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Successful gallery owner does it his way

A gallery owner and self-taught photographer from New Brighton celebrates success with a special exhibit of fine-art photography.


Photographers who have exhibited with Howard Christopherson say the northeast Minneapolis gallery owner's vision has created a venue where emerging artists can get an engaged eye, and where art speaks louder than reputation.

Christopherson's Icebox Gallery is celebrating its 20th anniversary this month with the opening of a three-month exhibition of photographs by artists making an encore appearance at Icebox.

Christopherson, 52, of New Brighton, is a self-taught photographer who learned to build picture frames during high school. A 1988 show of his friends' art turned his studio into a bona fide gallery that has shown more than 100 exhibitions of emerging, veteran, local and international photographers. He opened the adjoining framing shop a few months later. The framing business still pays the rent. In his mind, the two ventures are interlinked.

"The gallery is an extension of a picture frame," he said. "It's a room you go into and try to take in the art with it. ... It just seemed like a natural extension to go into that."

Christopherson's vision and resulting exhibitions seem to have endeared him to artists, if not to some of his gallery counterparts.

 "Howie always seems to make his decisions based on the work and not the fashion of the time," said Minneapolis photographer Keri Pickett. "I find the kind of work he shows ... is a reflection of who he is because he is such a real person, very unpretentious and interested in core things of substance, so that's the kind of work he typically gravitates to."

As a one-man operation, Christopherson has the advantage of flexibility.

 "He can be more spontaneous than we can; he's in control of his whole thing," noted Laura Bonicelli, executive director of the Minnesota Center for Photography, a nonprofit offshoot of the pARTs Gallery, an early Icebox cohort.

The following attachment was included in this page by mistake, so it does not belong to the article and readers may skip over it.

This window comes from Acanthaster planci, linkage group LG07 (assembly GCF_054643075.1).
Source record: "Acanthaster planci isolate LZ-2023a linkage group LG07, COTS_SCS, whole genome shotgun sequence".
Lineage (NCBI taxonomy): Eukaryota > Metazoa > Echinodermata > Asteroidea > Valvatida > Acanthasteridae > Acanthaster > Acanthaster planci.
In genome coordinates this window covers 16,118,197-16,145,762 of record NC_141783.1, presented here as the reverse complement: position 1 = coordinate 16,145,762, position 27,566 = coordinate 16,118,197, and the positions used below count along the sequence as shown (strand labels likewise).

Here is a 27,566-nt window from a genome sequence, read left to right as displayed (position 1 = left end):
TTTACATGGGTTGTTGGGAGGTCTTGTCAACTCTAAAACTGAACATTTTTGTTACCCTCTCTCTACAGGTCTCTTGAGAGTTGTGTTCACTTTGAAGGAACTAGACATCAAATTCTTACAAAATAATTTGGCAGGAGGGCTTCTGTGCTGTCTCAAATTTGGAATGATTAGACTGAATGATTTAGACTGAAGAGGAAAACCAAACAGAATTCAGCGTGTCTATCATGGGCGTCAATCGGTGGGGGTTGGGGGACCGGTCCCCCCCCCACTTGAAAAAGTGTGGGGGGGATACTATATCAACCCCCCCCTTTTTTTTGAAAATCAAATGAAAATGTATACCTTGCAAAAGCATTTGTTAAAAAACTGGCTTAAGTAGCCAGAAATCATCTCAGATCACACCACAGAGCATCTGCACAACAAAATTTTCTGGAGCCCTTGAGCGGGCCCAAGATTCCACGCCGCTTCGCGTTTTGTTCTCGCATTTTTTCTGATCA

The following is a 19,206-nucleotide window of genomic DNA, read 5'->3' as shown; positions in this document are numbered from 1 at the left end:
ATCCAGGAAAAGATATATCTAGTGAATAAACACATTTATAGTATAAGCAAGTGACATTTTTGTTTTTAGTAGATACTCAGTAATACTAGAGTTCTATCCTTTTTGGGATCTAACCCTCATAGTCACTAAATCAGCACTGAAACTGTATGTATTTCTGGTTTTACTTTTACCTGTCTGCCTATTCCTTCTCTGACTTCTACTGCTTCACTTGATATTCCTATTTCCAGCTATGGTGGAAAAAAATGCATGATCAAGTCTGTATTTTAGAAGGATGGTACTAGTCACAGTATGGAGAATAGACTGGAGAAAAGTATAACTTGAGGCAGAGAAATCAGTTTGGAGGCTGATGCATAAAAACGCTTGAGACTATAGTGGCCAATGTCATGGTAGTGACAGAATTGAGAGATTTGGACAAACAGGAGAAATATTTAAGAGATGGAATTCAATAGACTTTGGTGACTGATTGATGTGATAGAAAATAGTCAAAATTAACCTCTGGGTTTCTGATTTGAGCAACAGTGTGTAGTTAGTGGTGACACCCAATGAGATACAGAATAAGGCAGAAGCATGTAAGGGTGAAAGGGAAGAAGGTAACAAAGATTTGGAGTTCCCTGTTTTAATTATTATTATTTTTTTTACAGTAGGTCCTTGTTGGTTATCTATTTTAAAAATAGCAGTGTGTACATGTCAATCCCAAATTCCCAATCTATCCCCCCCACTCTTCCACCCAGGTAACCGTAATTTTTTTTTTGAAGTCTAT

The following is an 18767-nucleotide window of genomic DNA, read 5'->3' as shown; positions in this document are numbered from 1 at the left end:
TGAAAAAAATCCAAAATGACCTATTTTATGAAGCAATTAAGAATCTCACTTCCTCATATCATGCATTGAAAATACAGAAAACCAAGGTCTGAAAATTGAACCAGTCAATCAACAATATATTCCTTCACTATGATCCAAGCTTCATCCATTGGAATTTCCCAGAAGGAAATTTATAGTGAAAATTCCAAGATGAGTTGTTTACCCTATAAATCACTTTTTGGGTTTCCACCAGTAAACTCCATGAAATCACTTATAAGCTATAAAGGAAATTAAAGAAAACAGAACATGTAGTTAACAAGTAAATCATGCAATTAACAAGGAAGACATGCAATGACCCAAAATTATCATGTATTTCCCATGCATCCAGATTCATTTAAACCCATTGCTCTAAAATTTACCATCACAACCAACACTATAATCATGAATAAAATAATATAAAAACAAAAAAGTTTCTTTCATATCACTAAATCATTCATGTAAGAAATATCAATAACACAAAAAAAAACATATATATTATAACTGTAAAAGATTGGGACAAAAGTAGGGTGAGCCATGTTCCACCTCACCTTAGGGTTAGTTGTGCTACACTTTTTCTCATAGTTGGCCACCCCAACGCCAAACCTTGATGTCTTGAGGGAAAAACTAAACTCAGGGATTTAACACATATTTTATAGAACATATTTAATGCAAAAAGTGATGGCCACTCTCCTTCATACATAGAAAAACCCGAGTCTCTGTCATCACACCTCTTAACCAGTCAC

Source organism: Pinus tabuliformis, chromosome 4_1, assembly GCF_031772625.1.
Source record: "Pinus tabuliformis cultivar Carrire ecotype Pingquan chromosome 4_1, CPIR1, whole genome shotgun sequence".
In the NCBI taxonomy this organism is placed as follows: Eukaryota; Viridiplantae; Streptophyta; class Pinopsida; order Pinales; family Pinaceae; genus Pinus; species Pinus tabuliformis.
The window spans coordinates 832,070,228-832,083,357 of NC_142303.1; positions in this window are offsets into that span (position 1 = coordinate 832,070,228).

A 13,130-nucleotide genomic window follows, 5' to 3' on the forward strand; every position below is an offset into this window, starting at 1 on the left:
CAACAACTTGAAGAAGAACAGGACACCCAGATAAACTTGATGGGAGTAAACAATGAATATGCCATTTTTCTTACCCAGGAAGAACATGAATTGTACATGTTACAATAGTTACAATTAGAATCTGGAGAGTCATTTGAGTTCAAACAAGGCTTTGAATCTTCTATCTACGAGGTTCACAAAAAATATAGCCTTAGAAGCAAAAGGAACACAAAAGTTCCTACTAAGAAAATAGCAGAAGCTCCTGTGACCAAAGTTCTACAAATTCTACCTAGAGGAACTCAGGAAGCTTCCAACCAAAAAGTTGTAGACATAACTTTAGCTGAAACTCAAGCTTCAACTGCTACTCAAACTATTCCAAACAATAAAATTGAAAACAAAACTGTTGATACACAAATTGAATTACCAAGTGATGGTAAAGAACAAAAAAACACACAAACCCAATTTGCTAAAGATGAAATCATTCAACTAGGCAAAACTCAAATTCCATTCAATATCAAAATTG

Howard Chrisopherson

Howard Christopherson, Dan Havel

Dave Brewster, Star Tribune

  Howard Christopherson
David Brewster, Star Tribune
Howard Christopherson, left, owner of Icebox Gallery, helps photographer Dan Havel install his part of the retrospective exhibit for the show that will open Saturday and be part of his 20th anniversary celebration. “He’s persevered in the business despite many odds against him,” said MCP artistic director George Slade







 "MCP has a mission and a board of directors and a lot of things that make it much more of a process, where he can have lunch with someone and make a decision."

That's about what happened with Alec Soth, now an internationally exhibited photographer, who in the early '90s was a recent college grad wondering what to do with a collection of barroom photographs. He met with Christopherson in 1995.

"I showed him my portfolio, and boom, there was a show," Soth recalled from his St. Paul studio.

"It was just incredible to have someone believe in me at that point in my career, which was nothing. He believed in the work. ... At that time, it was not about who do you know or anything else. He responded to the work and I think his gallery functioned in a sort of loose way. It's just what Howard likes, which is not the way the bigger world works."

From his space in the Northrup King building, a warehouse full of artists, to his willingness to bet on untried artists and veterans primed for a review, Christopherson bucks expectations of what might sustain a gallery.

 "He's never done anything strictly by the book," said MCP artistic director George Slade.

 "He's persevered in the business despite many odds against him and found ways to be resourceful and stay alive. ... He shows work that is sometimes historical, that reflects work that hasn't been seen. "

Christopherson agrees he's in the art business for something more than the business.

 "I'm not in it for the money," he said. "The money gets in the way. It's not my favorite part of the business, but it's what makes it all tick."

There's something in that homey enthusiasm about the art for its own sake, rather than for the commissions or renown that some artists find appealing.

 "There's nothing sterile about Howard," said St. Paul photographer Doug Beasley. "He's a well-loved character in our art community, and our community thrives on characters. That's what makes it interesting, and what keeps it from being sterile and boring. "

Maria Elena Baca • 612-673-4409

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